4th Sunday B  Lent           –          Fully Alive

This Gospel is a brief extract from Jesus’ dialogue with Nicodemus about ‘eternal life’. Nicodemus isn’t mentioned in the piece, but to get the impact the entire conversation between himself and Jesus should be read – John 3, 1-21. Nicodemus, a leading Jew, sneaked out at night so as not to be seen meeting Jesus. He was wondering what difference would knowing Jesus make to the life he already lived as a pious Jew. Matthew has a story in his Gospel of a rich and very religious young man who came to Jesus looking for ‘eternal life’ but couldn’t cross the Rubicon and follow him – Matt 19, 16-22.  What does ‘eternal life’ add to our everyday lives? What does it mean on a daily basis  to be ‘saved’?

I have met many Catholics who live decent secular lives and who show little interest in getting to know Jesus Christ or coming to a deeper understanding of their faith. I remember listening patiently to a young man telling me many years ago how to improve things at the parish. ‘But,’ I interrupted, ‘I’ve been here for the past four years and have never seen you once at Sunday Mass or at any parish event in all that time.’ ‘So what?’ he said. ‘I’m a Catholic, I went to Catholic school and I used to be an altar boy; I know the Catholic religion.’ The incident reminded me of a telling line that’s often attributed to the Danish writer, Soren Kierkegaard: ‘It is much easier to become a Christian when you aren’t one than to become one when you assume you already are.’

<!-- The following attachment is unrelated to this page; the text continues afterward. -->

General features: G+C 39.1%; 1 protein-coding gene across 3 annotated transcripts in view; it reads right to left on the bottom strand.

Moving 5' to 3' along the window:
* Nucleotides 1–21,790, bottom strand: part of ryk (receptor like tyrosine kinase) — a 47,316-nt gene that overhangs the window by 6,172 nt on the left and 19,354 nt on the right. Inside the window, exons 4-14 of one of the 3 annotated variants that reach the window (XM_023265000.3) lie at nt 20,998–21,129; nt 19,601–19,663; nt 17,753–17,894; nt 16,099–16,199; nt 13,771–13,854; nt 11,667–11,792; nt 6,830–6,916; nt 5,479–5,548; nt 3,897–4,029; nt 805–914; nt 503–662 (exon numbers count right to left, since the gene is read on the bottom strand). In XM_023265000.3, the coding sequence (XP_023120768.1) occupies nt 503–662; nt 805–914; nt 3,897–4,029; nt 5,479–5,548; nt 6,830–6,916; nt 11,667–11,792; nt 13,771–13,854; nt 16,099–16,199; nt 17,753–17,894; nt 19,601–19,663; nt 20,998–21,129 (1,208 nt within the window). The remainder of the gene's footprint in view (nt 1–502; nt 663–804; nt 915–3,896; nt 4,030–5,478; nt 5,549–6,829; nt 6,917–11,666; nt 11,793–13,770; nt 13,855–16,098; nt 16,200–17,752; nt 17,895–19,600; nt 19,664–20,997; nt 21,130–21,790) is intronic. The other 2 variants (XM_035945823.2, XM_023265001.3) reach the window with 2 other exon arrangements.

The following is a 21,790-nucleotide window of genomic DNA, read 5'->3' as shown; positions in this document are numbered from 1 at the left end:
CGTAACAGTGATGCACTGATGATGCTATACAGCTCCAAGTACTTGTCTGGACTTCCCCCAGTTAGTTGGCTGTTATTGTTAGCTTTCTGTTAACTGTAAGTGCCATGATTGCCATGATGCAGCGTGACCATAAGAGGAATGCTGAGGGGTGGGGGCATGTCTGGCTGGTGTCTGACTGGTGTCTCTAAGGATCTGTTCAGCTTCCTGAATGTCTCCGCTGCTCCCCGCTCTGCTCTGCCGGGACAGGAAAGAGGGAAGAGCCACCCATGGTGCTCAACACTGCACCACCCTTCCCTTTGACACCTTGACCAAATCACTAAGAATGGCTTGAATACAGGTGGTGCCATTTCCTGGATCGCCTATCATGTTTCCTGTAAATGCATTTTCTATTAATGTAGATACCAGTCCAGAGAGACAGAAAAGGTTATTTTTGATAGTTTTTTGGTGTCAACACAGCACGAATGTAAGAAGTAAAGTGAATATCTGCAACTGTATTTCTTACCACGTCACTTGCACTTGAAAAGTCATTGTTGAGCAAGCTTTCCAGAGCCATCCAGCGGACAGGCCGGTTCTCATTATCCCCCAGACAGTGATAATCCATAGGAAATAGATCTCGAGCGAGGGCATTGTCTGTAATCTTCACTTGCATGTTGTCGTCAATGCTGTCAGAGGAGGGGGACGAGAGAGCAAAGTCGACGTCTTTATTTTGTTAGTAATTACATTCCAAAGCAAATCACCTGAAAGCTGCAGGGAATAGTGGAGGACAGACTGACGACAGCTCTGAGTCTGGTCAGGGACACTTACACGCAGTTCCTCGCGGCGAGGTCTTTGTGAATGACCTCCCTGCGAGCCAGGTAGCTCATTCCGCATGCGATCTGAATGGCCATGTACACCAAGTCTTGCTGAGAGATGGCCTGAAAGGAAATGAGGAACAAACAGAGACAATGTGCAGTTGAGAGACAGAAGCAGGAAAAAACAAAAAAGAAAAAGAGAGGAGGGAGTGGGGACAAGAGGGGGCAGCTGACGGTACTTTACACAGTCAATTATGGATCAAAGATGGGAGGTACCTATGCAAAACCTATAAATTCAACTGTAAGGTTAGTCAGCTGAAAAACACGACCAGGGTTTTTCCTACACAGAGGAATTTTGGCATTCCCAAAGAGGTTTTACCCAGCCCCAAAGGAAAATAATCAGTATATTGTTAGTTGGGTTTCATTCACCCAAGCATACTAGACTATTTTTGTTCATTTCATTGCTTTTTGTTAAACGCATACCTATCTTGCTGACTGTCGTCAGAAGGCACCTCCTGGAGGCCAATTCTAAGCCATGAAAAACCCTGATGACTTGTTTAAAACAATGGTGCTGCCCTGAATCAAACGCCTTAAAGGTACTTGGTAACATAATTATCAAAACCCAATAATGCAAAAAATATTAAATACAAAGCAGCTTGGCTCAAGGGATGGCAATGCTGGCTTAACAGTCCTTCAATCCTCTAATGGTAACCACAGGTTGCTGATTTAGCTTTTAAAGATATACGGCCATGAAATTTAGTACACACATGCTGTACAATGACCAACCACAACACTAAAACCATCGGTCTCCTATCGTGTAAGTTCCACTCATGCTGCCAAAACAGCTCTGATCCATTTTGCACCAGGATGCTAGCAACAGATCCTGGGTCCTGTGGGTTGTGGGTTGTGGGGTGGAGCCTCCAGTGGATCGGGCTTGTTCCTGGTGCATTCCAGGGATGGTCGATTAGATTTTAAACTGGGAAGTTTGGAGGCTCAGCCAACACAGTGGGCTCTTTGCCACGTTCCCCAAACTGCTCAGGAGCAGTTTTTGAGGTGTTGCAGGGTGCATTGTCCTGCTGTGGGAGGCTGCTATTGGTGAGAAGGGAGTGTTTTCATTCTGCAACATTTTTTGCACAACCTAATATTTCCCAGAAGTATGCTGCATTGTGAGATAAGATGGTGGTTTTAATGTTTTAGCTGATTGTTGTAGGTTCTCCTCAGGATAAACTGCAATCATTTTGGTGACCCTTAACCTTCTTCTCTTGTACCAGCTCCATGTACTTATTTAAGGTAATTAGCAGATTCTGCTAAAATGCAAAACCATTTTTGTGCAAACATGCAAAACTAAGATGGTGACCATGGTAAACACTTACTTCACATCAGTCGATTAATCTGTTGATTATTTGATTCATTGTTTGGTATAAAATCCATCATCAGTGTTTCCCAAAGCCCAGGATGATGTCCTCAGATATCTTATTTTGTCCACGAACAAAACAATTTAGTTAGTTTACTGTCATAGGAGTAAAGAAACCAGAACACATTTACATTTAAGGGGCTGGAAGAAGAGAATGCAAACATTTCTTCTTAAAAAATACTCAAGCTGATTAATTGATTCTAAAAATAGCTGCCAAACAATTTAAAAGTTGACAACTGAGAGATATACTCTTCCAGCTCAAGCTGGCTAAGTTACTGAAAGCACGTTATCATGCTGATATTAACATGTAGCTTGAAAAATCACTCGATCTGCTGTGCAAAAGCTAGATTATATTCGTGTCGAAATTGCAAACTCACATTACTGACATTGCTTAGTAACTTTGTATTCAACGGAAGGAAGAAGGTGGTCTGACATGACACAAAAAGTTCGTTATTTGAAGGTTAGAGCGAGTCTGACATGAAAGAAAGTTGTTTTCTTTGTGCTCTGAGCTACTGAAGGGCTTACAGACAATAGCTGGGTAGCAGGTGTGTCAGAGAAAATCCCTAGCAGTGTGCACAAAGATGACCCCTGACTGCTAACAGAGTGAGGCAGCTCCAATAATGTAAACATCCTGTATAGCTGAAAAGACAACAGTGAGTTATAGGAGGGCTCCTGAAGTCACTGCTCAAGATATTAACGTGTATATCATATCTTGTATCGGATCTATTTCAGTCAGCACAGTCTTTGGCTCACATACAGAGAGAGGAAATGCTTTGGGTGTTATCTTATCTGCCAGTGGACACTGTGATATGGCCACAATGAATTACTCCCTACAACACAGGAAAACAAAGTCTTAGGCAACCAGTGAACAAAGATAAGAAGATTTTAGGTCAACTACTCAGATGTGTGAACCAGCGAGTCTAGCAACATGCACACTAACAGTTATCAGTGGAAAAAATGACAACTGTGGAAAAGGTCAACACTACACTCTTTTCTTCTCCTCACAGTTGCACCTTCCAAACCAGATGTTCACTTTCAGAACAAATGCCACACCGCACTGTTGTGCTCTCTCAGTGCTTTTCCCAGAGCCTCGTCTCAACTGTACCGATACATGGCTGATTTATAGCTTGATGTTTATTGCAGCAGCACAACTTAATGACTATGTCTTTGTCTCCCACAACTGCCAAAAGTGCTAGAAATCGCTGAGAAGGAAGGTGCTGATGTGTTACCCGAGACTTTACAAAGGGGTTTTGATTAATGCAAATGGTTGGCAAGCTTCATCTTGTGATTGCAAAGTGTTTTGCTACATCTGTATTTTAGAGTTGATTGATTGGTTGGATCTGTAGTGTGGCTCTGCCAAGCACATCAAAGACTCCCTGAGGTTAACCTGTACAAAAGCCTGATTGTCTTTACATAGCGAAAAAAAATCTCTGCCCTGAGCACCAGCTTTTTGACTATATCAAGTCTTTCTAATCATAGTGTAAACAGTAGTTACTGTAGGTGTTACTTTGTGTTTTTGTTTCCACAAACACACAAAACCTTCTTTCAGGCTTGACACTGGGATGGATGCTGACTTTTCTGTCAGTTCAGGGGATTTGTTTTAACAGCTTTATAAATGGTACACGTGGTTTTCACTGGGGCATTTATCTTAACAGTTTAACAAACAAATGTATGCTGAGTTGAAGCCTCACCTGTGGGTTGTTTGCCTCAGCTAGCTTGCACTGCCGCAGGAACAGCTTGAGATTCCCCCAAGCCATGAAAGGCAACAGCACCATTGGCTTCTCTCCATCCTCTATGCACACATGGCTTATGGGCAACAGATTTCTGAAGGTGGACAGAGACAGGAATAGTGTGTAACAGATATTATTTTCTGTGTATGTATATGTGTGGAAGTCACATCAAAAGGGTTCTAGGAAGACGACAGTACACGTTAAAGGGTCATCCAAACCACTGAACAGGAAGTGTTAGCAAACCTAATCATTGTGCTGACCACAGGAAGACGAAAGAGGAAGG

Jesus spoke to Nicodemus about being ‘born from above,’ having ‘eternal life’, being ‘saved,’ ‘believing in God’s only Son’…. These are terms that refer to a mature and evolved level of faith, a faith that is personalised and intuits that Christ is risen and alive in one’s life. To have ‘eternal life’ refers to a dimension of life here and now (and not just hereafter) that makes all the difference to how I see everything and how I relate to people and to the world around me. What is real in life stands out more clearly and compellingly when God’s only Son is someone I have encountered in a human and personal way. When that happens to someone they can resonate with the joy of the two who encountered Jesus on the road to Emmaus: ‘Were not our hearts burning within us when he opened the Scriptures to us’ – Luke 24, 32.

‘The Son of Man must be lifted up as Moses lifted up the serpent in the desert, so that everyone who believes may have eternal life in him’, said Jesus to Nicodemus – John 3, 14. ‘Look at the cross,’ said Mother Teresa, ‘and believe much more in his love than in your own weakness.’ She who looked at the cross saw the face of Jesus in every human being: ‘This is hungry Jesus, I must feed him; this is lonely Jesus, I must support him; this is leprous Jesus, I must wash his sores….’ (1).  ‘Being disciples means being called to see others from the perspective of an eternal and unflinching, unalterable love’, wrote Rowan Williams (2).  To follow Jesus means ‘being with people whose company Jesus sought: the excluded, the disreputable, the poor, the wretched, the insane and diseased’ (3).  It is to ‘cross the bar’ and leave the safety of the harbour behind for the depths of the outer ocean, convinced that reality and ‘life to the full’ lies in that direction – John 10, 10.

 

Fr. QQ – 3/10/2021

 

1 – Malcolm Muggeridge, SOMETHING BEAUTIFUL FOR GOD, 159

2 – BEING DISCIPLES, 73

3 – BEING DISCIPLES, 11

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